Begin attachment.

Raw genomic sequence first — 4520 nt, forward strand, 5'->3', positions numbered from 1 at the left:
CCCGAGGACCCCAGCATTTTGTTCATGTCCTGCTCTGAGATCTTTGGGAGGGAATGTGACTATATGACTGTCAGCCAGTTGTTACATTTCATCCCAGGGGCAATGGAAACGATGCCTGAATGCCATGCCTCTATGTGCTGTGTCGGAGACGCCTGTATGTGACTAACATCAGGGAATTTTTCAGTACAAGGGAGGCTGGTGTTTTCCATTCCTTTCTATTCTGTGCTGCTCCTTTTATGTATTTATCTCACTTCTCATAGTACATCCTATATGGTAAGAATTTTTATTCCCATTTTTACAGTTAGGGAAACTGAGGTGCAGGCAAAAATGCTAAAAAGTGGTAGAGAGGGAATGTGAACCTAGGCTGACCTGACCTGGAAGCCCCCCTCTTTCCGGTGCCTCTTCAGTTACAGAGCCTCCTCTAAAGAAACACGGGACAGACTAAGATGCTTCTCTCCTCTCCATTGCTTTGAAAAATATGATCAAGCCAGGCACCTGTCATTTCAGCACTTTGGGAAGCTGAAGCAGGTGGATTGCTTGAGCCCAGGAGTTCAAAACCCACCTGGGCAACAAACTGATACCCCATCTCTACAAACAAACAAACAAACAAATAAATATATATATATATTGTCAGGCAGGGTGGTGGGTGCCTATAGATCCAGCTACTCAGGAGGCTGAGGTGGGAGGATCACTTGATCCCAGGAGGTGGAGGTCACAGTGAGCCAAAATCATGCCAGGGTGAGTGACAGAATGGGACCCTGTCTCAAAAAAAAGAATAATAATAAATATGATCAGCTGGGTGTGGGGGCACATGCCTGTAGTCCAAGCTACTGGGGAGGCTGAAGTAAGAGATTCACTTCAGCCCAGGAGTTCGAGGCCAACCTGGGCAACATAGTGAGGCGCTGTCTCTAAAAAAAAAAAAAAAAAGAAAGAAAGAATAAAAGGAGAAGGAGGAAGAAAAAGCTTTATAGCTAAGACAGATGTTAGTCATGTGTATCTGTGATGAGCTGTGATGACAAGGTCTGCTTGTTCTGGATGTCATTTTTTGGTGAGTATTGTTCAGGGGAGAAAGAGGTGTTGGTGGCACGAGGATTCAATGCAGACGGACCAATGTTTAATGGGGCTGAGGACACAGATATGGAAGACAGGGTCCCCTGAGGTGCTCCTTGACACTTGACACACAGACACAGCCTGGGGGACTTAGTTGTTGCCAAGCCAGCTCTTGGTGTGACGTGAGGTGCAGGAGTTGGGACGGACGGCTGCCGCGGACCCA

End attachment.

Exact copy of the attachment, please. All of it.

Raw genomic sequence first — 4520 nt, forward strand, 5'->3', positions numbered from 1 at the left:
CCCGAGGACCCCAGCATTTTGTTCATGTCCTGCTCTGAGATCTTTGGGAGGGAATGTGACTATATGACTGTCAGCCAGTTGTTACATTTCATCCCAGGGGCAATGGAAACGATGCCTGAATGCCATGCCTCTATGTGCTGTGTCGGAGACGCCTGTATGTGACTAACATCAGGGAATTTTTCAGTACAAGGGAGGCTGGTGTTTTCCATTCCTTTCTATTCTGTGCTGCTCCTTTTATGTATTTATCTCACTTCTCATAGTACATCCTATATGGTAAGAATTTTTATTCCCATTTTTACAGTTAGGGAAACTGAGGTGCAGGCAAAAATGCTAAAAAGTGGTAGAGAGGGAATGTGAACCTAGGCTGACCTGACCTGGAAGCCCCCCTCTTTCCGGTGCCTCTTCAGTTACAGAGCCTCCTCTAAAGAAACACGGGACAGACTAAGATGCTTCTCTCCTCTCCATTGCTTTGAAAAATATGATCAAGCCAGGCACCTGTCATTTCAGCACTTTGGGAAGCTGAAGCAGGTGGATTGCTTGAGCCCAGGAGTTCAAAACCCACCTGGGCAACAAACTGATACCCCATCTCTACAAACAAACAAACAAACAAATAAATATATATATATATTGTCAGGCAGGGTGGTGGGTGCCTATAGATCCAGCTACTCAGGAGGCTGAGGTGGGAGGATCACTTGATCCCAGGAGGTGGAGGTCACAGTGAGCCAAAATCATGCCAGGGTGAGTGACAGAATGGGACCCTGTCTCAAAAAAAAGAATAATAATAAATATGATCAGCTGGGTGTGGGGGCACATGCCTGTAGTCCAAGCTACTGGGGAGGCTGAAGTAAGAGATTCACTTCAGCCCAGGAGTTCGAGGCCAACCTGGGCAACATAGTGAGGCGCTGTCTCTAAAAAAAAAAAAAAAAAGAAAGAAAGAATAAAAGGAGAAGGAGGAAGAAAAAGCTTTATAGCTAAGACAGATGTTAGTCATGTGTATCTGTGATGAGCTGTGATGACAAGGTCTGCTTGTTCTGGATGTCATTTTTTGGTGAGTATTGTTCAGGGGAGAAAGAGGTGTTGGTGGCACGAGGATTCAATGCAGACGGACCAATGTTTAATGGGGCTGAGGACACAGATATGGAAGACAGGGTCCCCTGAGGTGCTCCTTGACACTTGACACACAGACACAGCCTGGGGGACTTAGTTGTTGCCAAGCCAGCTCTTGGTGTGACGTGAGGTGCAGGAGTTGGGACGGACGGCTGCCGCGGACCCA